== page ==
Credit Card Defaults Stabilizing?

Reuters reports that a number of credit card issuers reported modest improvement in their chargeoff rates for July. While any improvement is good news, it is way too early to break out the champagne. First, some of the improvement may be related to tax refunds being used to pay down debt, a strictly seasonal affair. Second, the chargeoff rates are so elevated and the reduction so mild that the fundamentals still look pretty bad. The one bit of supposed cheer is that American Express posted a second month of improvement and contended that the result was not seasonal. However, readers have also told me that Amex is offering very hefty balance reductions (20%) to business accounts who pay off balances early on credit line products that Amex has discontinued. Being willing to take a 20% loss (with guaranteed adverse selection’ the best credit quality customers will take up this offer, leaving Amex with weaker credits on balance) is not a sign of optimism, at least as far as those accounts are concerned.

From Reuters:

Bank of America Corp (BAC.N) in a regulatory filing on Monday said credit card default rates dropped in July after several months of a steep deterioration. JPMorgan Chase & Co (JPM.N), Citigroup Inc (C.N), and Discover Financial Services (DFS.N) also said bad-loan levels fell.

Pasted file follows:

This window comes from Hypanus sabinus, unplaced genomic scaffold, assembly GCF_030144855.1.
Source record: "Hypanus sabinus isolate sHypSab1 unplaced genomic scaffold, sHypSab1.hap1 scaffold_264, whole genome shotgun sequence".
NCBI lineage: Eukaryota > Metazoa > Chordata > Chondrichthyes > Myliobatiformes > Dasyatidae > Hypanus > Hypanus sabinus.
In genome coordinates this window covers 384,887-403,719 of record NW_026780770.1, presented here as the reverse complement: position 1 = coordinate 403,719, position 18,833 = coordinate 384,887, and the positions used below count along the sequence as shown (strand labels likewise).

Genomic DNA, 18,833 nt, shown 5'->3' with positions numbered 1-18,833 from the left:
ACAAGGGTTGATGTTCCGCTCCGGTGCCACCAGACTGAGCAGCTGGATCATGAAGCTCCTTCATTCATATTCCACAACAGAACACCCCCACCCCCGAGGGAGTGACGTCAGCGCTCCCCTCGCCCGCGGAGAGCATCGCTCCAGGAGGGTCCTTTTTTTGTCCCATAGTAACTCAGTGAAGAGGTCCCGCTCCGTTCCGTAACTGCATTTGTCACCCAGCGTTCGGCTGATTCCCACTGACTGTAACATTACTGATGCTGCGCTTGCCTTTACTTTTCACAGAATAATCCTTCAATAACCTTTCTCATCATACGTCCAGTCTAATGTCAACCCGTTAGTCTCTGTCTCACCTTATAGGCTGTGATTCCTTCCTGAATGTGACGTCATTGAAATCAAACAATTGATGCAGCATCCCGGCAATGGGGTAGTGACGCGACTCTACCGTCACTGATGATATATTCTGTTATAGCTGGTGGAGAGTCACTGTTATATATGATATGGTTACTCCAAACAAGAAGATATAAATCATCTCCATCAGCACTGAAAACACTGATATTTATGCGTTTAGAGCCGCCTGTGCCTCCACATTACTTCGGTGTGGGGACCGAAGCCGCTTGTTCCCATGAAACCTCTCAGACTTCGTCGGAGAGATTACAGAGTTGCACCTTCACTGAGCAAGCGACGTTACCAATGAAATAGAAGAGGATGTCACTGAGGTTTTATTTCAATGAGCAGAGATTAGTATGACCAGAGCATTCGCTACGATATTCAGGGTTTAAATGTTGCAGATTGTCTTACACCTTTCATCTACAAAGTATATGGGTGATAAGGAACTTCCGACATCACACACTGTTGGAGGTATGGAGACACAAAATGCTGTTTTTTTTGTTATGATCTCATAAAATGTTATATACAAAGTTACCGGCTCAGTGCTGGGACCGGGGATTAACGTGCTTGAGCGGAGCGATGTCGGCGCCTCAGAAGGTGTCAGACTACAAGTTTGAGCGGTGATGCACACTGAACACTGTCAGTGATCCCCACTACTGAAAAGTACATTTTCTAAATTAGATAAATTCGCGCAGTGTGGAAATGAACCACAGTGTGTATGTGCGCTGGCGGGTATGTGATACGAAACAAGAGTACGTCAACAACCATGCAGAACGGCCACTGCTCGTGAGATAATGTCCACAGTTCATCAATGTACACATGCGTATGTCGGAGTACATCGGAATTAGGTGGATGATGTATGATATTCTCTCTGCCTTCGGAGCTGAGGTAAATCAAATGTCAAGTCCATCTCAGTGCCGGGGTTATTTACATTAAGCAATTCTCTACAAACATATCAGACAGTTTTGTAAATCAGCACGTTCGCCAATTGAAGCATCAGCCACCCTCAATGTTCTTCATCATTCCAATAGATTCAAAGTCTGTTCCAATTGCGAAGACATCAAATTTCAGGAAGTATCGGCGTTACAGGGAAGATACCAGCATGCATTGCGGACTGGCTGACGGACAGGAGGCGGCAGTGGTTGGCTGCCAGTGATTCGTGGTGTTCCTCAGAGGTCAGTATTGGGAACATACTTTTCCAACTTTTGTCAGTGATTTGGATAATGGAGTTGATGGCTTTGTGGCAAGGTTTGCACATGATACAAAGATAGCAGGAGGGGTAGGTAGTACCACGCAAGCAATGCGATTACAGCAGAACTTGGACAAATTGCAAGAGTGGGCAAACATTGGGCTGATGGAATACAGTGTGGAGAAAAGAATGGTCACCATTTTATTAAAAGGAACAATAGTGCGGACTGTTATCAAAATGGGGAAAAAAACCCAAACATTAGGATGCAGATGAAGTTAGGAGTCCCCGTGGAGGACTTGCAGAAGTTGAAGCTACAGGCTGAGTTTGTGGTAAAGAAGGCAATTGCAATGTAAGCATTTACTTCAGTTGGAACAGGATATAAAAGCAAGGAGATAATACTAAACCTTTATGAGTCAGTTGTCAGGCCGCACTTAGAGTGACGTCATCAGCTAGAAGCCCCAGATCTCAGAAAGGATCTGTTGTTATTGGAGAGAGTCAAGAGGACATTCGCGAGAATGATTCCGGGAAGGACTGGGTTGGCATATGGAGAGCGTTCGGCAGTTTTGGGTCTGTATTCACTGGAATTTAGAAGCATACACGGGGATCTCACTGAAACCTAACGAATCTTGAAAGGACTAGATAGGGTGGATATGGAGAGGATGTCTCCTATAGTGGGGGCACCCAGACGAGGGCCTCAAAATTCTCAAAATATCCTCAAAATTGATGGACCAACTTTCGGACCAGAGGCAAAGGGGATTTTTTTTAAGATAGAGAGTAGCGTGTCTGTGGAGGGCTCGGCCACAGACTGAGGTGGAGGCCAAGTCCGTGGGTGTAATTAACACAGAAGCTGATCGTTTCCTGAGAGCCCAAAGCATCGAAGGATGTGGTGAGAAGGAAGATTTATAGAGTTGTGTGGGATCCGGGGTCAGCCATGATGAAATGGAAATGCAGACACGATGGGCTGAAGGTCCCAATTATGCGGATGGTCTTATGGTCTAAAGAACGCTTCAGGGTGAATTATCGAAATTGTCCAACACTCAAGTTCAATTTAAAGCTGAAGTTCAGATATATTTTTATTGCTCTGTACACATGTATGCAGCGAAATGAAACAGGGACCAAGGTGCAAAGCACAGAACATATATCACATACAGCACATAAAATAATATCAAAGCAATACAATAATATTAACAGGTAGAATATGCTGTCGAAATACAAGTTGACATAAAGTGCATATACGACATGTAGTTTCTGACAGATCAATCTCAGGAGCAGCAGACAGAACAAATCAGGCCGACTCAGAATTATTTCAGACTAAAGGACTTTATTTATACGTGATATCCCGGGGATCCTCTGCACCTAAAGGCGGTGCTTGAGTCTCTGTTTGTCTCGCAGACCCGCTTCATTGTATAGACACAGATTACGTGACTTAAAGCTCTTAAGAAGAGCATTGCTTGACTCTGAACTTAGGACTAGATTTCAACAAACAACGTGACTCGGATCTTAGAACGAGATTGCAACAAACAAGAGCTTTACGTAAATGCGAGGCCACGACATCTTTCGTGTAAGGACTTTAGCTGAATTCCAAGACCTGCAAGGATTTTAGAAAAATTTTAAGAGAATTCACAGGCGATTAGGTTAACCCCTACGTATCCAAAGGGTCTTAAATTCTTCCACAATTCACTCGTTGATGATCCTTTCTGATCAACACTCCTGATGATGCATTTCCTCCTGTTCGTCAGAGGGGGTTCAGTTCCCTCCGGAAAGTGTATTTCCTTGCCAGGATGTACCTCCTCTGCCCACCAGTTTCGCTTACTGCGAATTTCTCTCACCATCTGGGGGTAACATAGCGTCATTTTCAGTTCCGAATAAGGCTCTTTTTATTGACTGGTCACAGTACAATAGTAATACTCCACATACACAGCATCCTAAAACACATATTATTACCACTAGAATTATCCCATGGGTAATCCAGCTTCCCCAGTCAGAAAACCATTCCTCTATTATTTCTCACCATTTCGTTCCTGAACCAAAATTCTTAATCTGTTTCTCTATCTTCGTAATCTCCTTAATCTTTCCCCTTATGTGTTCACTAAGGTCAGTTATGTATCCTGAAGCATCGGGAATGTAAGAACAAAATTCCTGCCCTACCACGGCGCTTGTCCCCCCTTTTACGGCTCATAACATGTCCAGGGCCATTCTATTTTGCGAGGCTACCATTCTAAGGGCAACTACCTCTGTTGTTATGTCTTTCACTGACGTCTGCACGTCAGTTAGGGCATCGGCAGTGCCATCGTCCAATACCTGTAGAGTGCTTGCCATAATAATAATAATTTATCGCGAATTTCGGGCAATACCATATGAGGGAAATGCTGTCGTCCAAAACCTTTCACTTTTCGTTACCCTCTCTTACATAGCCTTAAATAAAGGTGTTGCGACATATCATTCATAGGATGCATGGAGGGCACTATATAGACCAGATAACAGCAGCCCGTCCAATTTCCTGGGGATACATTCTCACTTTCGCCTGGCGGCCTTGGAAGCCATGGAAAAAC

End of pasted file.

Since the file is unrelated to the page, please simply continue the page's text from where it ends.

“It just seems to bear out what we heard in the second-quarter calls, that things seem to be getting marginally better — and I would stress marginally — on the consumer side,” Nancy Bush, founder of NAB Research, said of Bank of America.

Bank of America, the bank with the highest default and delinquency rates among the top credit card issuers, said its charge-off rate — debt the company believes it will never collect on — inched down to 13.81 percent in July from 13.86 percent in June….

Even more encouraging was JPMorgan’s report that defaults fell to 7.92 percent from 8.04 percent for second straight month, while Citigroup’s default rate declined to 10.03 percent from 10.51 percent.

Discover’s charge-off rate fell to 8.43 percent from 8.75 percent.

Capital One Financial Corp (COF.N) bucked the trend, however, as its annualized net charge-off rate rose to 9.83 percent in July from 9.73 percent in June, but beat analysts expectations…

Analysts were also pleased by a continuation of the decline in delinquencies — an indicator of future defaults — in American Express, Bank of America, and JPMorgan….

Credit card defaults usually track unemployment, which is expected to peak at more than 10 percent by year-end. It was at 9.4 percent in July.

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  1. eh

    One might expect this to happen eventually as people spend/charge less and credit is more often denied/withheld. Things won't keep getting worse indefinitely.

  2. eh

    Perhaps site formatting should be adjusted so that all postings for the current day do not slide off the main page before the day is over. I mean the site is not updated *that* often.

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